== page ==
Country braces itself for Storm Callum


A Status Yellow wind warning for counties Carlow, Kildare, Kilkenny, Laois, Longford, Offaly, Westmeath, Cavan, Monaghan, Leitrim, Roscommon, Limerick and Tipperary has also been issued by Met Eireann.

Storm Callum brings with it a risk of flying debris and tiles blowing off of roofs.

By Sunday, the weather is expected to settle down slightly as both warnings are lifted.

Today's unseasonably warm weather will be replaced by the strong winds and heavy rain felt at the beginning of the week as we head into Friday and Saturday.

Spray and flooding is also likely to lead to hard driving conditions and some road closures.

The national forecaster has issued the Status Orange wind warning for Donegal, Galway, Mayo, Sligo, Clare, Kerry, Dublin, Louth, Wexford, Wicklow, Meath, Cork and Waterford from 10pm Thursday to 9am Friday.

Met Office meteorologist Greg Dewhurst said: "Storm Callum is coming from the middle of the Atlantic".

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Areas of high ground could see over 60 mm of rain in 12 hours with some exposed locations seeing as much as 100 mm by the end of the day.

Winds will be strongest along the coast and there will also be a danger of some coastal flooding due to a spell of heavy rain and high tides.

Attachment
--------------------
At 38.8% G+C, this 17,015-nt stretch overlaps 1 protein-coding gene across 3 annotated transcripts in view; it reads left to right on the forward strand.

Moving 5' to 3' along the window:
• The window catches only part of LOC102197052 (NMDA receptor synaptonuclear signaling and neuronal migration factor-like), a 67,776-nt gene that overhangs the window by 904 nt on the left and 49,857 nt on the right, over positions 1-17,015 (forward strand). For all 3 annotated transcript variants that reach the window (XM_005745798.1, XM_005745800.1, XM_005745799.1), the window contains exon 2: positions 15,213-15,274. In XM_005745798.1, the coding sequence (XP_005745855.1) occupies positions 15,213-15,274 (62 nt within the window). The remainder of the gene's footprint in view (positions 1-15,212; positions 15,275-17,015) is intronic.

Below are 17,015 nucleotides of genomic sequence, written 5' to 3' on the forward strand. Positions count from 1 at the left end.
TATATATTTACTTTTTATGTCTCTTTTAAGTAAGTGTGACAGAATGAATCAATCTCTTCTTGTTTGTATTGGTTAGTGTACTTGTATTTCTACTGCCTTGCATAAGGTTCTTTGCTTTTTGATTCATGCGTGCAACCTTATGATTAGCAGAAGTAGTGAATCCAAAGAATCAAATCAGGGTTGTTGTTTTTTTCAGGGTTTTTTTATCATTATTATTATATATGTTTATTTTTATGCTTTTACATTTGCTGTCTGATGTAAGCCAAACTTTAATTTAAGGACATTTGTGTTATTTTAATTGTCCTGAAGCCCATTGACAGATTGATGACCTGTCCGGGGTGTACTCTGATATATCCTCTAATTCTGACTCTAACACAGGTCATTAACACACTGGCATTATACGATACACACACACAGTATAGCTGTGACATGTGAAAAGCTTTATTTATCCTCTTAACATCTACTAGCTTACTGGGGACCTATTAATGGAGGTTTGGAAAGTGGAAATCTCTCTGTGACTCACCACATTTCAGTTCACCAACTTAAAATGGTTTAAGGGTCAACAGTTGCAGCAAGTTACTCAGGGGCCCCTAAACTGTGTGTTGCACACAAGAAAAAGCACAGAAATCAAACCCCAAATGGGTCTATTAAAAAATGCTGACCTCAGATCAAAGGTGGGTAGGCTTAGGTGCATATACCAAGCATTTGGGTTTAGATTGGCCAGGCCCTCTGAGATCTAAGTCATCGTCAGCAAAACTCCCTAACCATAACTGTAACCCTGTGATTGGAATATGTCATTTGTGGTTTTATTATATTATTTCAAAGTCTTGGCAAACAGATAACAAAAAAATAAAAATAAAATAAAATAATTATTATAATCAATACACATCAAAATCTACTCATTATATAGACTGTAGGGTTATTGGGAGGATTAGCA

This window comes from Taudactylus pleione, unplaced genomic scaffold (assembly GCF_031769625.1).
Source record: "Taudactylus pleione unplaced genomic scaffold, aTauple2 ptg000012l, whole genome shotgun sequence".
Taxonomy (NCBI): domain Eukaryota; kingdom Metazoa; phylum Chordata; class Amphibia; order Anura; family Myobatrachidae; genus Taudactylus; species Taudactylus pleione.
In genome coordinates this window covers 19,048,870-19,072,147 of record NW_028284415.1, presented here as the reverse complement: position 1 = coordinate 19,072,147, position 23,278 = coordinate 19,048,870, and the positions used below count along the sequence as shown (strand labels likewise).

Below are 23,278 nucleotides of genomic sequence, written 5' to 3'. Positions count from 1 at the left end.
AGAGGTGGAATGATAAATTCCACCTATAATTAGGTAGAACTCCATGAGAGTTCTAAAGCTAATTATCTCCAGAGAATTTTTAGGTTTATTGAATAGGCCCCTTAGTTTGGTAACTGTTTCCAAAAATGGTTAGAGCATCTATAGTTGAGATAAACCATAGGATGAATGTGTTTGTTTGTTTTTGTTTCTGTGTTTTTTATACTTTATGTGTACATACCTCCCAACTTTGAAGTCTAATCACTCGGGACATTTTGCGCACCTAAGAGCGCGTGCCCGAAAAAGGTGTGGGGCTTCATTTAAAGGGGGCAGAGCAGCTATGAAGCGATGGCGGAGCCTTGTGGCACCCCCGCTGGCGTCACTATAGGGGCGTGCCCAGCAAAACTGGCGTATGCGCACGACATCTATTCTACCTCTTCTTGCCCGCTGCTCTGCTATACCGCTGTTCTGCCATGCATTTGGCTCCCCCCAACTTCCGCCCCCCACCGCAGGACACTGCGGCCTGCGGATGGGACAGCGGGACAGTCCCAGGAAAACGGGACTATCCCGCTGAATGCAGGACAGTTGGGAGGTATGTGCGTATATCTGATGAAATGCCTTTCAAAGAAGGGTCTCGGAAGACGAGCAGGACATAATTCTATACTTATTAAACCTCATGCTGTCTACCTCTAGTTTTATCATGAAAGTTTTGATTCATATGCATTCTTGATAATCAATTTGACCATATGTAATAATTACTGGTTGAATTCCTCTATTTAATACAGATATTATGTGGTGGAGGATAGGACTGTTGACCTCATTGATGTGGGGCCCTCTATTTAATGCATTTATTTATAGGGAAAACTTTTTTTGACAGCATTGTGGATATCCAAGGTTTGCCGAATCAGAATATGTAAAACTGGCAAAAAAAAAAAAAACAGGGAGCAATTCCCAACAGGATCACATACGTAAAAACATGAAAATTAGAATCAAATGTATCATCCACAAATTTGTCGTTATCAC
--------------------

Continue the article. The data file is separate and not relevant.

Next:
Richard Brown, Pembrokeshire County Council's Head of Environmental Services and Public Protection, said that although Council staff would be working continuously to clear the roads, motorists would need to be vigilant.

"Storm Callum is the 3rd named storm of the 2018/19 season". The worst of the winds will impact on Friday morning rush hour, people will be travelling in Scotland for October holidays.

"Widespread flooding from surface water and rivers is possible across south Wales on Friday and Saturday, and is possible but not now expected elsewhere in Wales and parts of north-west England".

Natural Resources Wales' (NRW) have said they are sending out their emergency response teams to prepare for the storm, checking that flood defences are in good working order, clearing gulleys and ditches, and installing temporary defences.

"Though the winds will ease down by late morning/forenoon, a sting in the tail will follow, with a deterioration likely again later, as the trailing waving weather front potentially feeds up further pulses of heavy rain from the south, with the possibility of a further core of severe southerly gusts for south, southeast and east coasts towards evening".